The word hospice was hard to comprehend for Sonia Chandra when this service was first offered to her mother, who was at the end of her life after battling cancer.
Chandra said in her Hindu culture people believe that it’s up to God when a person will die. So, she didn’t want her family to think that by approving hospice she was speeding up her mother’s death in any way.
“It’s hard saying goodbye,” Chandra said. “But when your loved one is in constant pain, it’s not fair to them. Nobody deserves pain.”
The hardest decision
Chandra is a registered nurse. She stopped working for 2 years to take care of her mother, who was hospitalized multiple times because of her complications from radiation and chemotherapy. During one of the hospitalizations, Chandra met Aruna Chinnakotla, MD, a palliative care doctor at the Kaiser Permanente South San Francisco Medical Center.
“Dr. Chinnakotla talked to me as a family member,” Chandra said. “She made me feel that I was related to her in a way. She explained to me the importance of a quality of life and that my mom was not experiencing it.”
At her mother’s last hospital admission in July 2022, Chandra made the decision with her family that it would be best for her mother to accept comfort care at the hospital. Chandra said Dr. Chinnakotla’s approach and care was crucial in educating her and her parents on palliative care.
“It was the hardest decision in my life,” Chandra said. “But Dr. Chinnakotla gave me comfort and reassured me that we were doing the right thing.”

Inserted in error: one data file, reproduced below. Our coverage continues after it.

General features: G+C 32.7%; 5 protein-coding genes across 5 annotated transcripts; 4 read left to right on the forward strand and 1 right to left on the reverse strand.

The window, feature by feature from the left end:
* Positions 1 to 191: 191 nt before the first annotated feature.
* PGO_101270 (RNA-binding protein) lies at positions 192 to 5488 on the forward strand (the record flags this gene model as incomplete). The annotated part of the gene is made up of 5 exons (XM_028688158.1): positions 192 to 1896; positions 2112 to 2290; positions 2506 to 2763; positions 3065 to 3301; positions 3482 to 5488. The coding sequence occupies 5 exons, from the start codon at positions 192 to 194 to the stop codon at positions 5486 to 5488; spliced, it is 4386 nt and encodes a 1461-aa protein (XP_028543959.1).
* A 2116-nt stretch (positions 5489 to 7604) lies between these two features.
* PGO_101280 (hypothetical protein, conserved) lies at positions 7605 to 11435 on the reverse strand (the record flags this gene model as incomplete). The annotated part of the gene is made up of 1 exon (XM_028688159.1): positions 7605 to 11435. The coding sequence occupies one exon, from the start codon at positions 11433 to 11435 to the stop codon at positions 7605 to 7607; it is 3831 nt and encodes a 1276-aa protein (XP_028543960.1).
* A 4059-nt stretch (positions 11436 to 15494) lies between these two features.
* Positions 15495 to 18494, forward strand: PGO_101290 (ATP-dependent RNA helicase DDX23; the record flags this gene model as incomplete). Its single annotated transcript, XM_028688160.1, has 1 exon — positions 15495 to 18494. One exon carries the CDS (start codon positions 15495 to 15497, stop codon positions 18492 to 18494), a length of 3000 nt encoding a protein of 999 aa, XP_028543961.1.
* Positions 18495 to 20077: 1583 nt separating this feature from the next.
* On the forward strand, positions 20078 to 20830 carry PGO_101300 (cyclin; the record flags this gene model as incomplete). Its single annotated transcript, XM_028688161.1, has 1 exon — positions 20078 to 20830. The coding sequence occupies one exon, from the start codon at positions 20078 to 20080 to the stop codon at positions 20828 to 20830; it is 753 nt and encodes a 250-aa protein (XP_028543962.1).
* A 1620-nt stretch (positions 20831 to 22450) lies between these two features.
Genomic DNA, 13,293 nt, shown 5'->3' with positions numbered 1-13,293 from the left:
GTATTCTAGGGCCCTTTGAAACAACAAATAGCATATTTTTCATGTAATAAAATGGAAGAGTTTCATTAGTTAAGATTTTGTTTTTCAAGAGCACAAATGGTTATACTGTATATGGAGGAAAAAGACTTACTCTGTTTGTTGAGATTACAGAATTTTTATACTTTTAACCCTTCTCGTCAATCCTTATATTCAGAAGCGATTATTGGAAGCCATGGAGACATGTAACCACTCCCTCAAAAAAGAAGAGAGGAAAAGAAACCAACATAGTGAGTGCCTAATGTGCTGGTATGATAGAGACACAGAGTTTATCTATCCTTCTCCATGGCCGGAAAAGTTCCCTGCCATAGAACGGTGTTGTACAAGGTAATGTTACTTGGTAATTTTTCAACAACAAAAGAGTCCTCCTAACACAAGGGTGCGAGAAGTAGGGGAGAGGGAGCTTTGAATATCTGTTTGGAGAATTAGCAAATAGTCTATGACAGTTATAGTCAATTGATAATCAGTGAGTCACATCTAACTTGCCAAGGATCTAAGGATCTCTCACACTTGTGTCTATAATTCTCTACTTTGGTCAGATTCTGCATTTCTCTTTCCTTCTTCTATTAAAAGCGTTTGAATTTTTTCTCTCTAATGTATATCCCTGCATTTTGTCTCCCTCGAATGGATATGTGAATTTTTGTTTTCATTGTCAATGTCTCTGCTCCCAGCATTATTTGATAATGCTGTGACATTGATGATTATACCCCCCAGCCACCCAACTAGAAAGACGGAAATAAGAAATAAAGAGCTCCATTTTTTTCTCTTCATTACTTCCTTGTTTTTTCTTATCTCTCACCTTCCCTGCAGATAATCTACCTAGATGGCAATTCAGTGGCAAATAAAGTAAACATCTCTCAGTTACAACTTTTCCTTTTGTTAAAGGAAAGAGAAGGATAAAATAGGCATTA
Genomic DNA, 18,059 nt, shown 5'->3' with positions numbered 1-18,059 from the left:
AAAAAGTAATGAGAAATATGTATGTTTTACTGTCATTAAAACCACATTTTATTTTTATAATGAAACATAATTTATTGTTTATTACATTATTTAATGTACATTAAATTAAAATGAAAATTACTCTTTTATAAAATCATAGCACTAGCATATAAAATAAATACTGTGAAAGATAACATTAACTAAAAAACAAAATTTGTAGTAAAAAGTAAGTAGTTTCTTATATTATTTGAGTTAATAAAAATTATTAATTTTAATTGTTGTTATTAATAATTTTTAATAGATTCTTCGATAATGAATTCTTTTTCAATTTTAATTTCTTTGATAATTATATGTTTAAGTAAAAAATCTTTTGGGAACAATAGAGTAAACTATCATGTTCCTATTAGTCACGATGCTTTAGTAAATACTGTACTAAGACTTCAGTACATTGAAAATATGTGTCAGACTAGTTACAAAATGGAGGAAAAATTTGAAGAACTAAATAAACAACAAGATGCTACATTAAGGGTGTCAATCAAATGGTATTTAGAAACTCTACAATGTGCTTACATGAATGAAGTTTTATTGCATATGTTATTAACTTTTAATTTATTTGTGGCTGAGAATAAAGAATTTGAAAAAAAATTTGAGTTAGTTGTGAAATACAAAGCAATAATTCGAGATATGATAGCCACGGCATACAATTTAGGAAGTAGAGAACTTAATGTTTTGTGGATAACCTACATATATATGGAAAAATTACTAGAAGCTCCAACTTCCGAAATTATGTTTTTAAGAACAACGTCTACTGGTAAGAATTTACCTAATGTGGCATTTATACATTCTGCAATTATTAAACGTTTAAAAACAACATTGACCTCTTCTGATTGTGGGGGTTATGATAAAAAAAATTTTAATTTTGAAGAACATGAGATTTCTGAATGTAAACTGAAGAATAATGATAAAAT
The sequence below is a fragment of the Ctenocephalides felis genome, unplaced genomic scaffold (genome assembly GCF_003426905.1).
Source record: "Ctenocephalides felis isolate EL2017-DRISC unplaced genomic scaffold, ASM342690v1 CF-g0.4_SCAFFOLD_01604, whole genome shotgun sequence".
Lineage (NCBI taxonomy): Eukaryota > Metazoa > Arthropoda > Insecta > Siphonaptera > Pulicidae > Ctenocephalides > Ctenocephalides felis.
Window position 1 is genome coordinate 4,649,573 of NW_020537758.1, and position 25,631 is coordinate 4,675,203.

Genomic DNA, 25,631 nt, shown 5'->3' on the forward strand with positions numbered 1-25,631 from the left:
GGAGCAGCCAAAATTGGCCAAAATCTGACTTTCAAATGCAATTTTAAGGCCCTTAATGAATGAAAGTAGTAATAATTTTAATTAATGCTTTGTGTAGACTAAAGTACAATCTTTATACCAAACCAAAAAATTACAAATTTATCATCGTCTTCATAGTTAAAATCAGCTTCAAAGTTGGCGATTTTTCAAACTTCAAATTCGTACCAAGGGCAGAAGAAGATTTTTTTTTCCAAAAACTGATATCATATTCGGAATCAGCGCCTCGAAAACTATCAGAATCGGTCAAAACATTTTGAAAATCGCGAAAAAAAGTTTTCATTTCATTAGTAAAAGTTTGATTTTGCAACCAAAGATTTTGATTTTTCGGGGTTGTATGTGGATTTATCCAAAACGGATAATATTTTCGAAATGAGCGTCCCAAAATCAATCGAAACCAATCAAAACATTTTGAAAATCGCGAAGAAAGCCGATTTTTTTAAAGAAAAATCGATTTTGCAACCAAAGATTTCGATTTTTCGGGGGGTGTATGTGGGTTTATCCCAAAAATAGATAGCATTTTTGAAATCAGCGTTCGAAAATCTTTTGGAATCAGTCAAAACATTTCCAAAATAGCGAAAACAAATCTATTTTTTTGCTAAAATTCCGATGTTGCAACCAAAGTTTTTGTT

Dr. Chinnakotla visited Chandra and her mother at the hospital daily to check up on them and gave her condolences when Chandra’s mother passed away after 7 days on comfort care.
A touching phone call
After going through the experience with her mom, Chandra said she was motivated to specialize in hospice care because of Dr. Chinnakotla’s caring approach. Nine months after her mother passed away, she called Dr. Chinnakotla to tell her about how she changed her life.
“She told me, ‘You touched my life. You’re the reason I’m in training to become a hospice nurse,’” Dr. Chinnakotla said. “That was so humbling for me to hear.”
Dr. Chinnakotla said that when she talks to her patients and their families, she approaches them as if they are her family members.
“I talk to them about who they are and what their legacy is,” Dr. Chinnakotla said. “I try to be there for them as much as I can.”
Chandra said she is still in training while working for a home health agency. Because of the peaceful way her mom passed and the care that Dr. Chinnakotla showed the family, Chandra said she feels she was able to gain closure she wouldn’t have otherwise.
“I feel like my mom is at peace and not suffering anymore.”